Dear Bike Rally,
On Friday, the final day of the Bike Rally, I was thinking about this post. I’ve come to see that the Rally always has a thread that runs through the whole thing and connects it for me, and it puts that ride in context and gives me a way to write about it, or process the enormity of what it’s like to do this thing. The feelings the whole week of the rally are gigantic and I always feel a need to organize them, and so there I was, riding along, and casting about trying to give all the feelings a home. We were sweeping that last day, so it was quiet, and I had mostly stopped trying to fill up that quiet with chatter at Cameron (mostly) and had turned inward, to think it over.
Here is what I thought: This year’s ride was hard. Please don’t confuse that for one minute with unpleasant or awful, Bike Rally, you know I love you, but every year something changes, another element comes into focus, and something else shifts out of its way to let it exist. One year it rains a monsoon and the theme is triumph. One year I gather new and old hearts to me, and the theme becomes friendship. Another year everywhere I go I feel the sense of belonging and wonderful acceptance that is the Rally, and the theme reveals itself as community.
This time, I can admit that I was out of step – focused on things in my own life. I came into it worried, and I remained out of step the whole time. When I was ready to be alone, I was surrounded. When I wanted to be with others, I found myself lonely. When my sister texted, sick and upset, I wanted to get off my bike and be with her. When Joe called with a little family crisis, I wanted badly to be with him, rather than at (an admittedly fun) campsite. When I wanted laughter, some people around me were crying, and a few times, when I had given myself to tears, the happiness around me was hard to hear. I struggled to keep up when I rode with faster riders, I wanted to be like the wind when I found myself in the company of riders slower than I am. It rained. I was cold. It was hot. It was hard. This year’s magic was there, and I could feel it, even through all that, though it was quiet and complicated magic, and I couldn’t give it a name.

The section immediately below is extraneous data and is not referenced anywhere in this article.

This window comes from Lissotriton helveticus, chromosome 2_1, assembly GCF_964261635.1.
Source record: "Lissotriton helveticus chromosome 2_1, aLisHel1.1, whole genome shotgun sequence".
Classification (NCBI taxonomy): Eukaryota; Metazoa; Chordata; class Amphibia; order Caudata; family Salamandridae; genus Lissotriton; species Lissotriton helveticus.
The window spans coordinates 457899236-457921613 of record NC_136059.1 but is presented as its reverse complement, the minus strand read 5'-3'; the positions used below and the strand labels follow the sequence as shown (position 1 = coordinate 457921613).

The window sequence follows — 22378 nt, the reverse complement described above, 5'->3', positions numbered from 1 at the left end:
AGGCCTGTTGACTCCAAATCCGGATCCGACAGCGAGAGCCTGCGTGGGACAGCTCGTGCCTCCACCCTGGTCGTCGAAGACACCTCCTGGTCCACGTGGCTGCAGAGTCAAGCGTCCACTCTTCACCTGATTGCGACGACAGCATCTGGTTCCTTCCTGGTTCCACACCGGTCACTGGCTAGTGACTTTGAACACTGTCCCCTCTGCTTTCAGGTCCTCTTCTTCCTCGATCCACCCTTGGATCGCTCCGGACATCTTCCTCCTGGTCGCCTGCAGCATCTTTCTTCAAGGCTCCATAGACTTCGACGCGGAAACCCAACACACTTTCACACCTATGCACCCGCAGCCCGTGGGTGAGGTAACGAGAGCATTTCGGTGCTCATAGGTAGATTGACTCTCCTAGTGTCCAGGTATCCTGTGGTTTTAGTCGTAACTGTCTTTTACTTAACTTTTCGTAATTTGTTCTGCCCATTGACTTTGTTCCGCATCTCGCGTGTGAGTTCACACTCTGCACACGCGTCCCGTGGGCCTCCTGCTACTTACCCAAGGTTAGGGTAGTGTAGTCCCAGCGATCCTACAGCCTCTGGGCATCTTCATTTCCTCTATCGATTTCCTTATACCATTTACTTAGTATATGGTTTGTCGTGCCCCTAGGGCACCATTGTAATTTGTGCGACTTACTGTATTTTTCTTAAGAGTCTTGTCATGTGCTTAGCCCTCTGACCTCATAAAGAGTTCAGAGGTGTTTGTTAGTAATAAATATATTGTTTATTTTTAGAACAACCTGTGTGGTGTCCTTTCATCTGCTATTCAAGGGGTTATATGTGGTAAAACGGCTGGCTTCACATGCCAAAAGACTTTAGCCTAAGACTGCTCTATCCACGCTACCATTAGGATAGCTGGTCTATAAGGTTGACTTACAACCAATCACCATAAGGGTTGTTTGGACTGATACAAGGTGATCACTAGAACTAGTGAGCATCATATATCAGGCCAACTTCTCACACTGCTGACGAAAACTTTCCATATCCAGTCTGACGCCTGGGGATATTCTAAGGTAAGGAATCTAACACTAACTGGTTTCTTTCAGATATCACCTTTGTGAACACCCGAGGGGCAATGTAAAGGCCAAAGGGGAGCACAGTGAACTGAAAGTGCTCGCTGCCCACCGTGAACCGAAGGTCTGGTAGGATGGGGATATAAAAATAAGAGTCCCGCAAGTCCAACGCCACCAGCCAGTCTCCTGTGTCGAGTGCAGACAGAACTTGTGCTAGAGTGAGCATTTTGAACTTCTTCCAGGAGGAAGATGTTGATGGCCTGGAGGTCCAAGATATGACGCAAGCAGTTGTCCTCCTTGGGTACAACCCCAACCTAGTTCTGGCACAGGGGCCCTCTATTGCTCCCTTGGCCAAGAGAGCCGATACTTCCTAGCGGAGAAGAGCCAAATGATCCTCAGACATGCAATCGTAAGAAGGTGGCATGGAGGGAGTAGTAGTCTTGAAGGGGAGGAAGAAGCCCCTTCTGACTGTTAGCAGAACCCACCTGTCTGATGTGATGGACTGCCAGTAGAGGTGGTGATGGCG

This year, the theme was not the incredible sense of community and warmth that surrounds everything on the Rally, although, oh… it was there in the faces of the people who sign up for it. It would take all day to recount the thousand kindnesses I saw you give each other. It wasn’t the sense of personal triumph over the difficulty of it all, though I cried like an idiot at the finish line as that swept over me again. It wasn’t the way I was able to embrace the gift of being able to look at everyone I love who does this thing and think again and again about the joy I take in knowing such incredibly decent human beings, and how lucky I am to call them my friends and family. This time it was something else that moved to the fore, though it was stealthy.
It was this: It is easy to take the personal joy from the Rally as your only reward. It is easy to let it make you feel strong and heroic, and it is easy to feel a sense of accomplishment when you climb off your bike at the end and hug that close to yourself. It is simple when you ride with your team, or when you sit in the evening and talk about your day. It is easy, and maybe seductive – to want to say “look what I did” and feel proud, and don’t get me wrong Rally, you should be proud. I am proud. The thing is a freakin’ epic, and that you got on your bike for it should make you so puffed up that people can hardly stand you – but it wasn’t the thing.